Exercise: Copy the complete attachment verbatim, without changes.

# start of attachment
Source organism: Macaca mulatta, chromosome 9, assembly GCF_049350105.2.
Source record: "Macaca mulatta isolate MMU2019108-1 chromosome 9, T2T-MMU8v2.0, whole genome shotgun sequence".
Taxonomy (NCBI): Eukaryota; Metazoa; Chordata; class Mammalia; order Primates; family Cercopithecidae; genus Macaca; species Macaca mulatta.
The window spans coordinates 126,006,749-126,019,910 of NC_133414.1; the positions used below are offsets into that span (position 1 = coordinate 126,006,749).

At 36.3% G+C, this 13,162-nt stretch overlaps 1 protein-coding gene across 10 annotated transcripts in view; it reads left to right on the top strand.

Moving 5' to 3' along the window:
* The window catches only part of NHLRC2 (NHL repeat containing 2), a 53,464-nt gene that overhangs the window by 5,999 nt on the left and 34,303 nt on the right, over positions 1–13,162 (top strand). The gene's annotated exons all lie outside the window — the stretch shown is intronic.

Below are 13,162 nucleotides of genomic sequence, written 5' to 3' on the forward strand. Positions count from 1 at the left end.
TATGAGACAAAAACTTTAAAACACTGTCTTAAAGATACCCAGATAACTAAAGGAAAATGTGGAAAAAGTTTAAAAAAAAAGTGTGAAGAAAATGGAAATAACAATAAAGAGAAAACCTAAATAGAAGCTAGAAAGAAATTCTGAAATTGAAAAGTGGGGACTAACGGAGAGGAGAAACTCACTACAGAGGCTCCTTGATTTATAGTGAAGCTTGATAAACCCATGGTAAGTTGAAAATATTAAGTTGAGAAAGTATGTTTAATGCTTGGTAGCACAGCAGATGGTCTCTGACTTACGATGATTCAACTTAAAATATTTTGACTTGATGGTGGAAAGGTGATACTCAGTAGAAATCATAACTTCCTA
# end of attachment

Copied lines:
Source organism: Macaca mulatta, chromosome 9, assembly GCF_049350105.2.
Source record: "Macaca mulatta isolate MMU2019108-1 chromosome 9, T2T-MMU8v2.0, whole genome shotgun sequence".
Taxonomy (NCBI): Eukaryota; Metazoa; Chordata; class Mammalia; order Primates; family Cercopithecidae; genus Macaca; species Macaca mulatta.
The window spans coordinates 126,006,749-126,019,910 of NC_133414.1; the positions used below are offsets into that span (position 1 = coordinate 126,006,749).

At 36.3% G+C, this 13,162-nt stretch overlaps 1 protein-coding gene across 10 annotated transcripts in view; it reads left to right on the top strand.

Moving 5' to 3' along the window:
* The window catches only part of NHLRC2 (NHL repeat containing 2), a 53,464-nt gene that overhangs the window by 5,999 nt on the left and 34,303 nt on the right, over positions 1–13,162 (top strand). The gene's annotated exons all lie outside the window — the stretch shown is intronic.

Below are 13,162 nucleotides of genomic sequence, written 5' to 3' on the forward strand. Positions count from 1 at the left end.
TATGAGACAAAAACTTTAAAACACTGTCTTAAAGATACCCAGATAACTAAAGGAAAATGTGGAAAAAGTTTAAAAAAAAAGTGTGAAGAAAATGGAAATAACAATAAAGAGAAAACCTAAATAGAAGCTAGAAAGAAATTCTGAAATTGAAAAGTGGGGACTAACGGAGAGGAGAAACTCACTACAGAGGCTCCTTGATTTATAGTGAAGCTTGATAAACCCATGGTAAGTTGAAAATATTAAGTTGAGAAAGTATGTTTAATGCTTGGTAGCACAGCAGATGGTCTCTGACTTACGATGATTCAACTTAAAATATTTTGACTTGATGGTGGAAAGGTGATACTCAGTAGAAATCATAACTTCCTA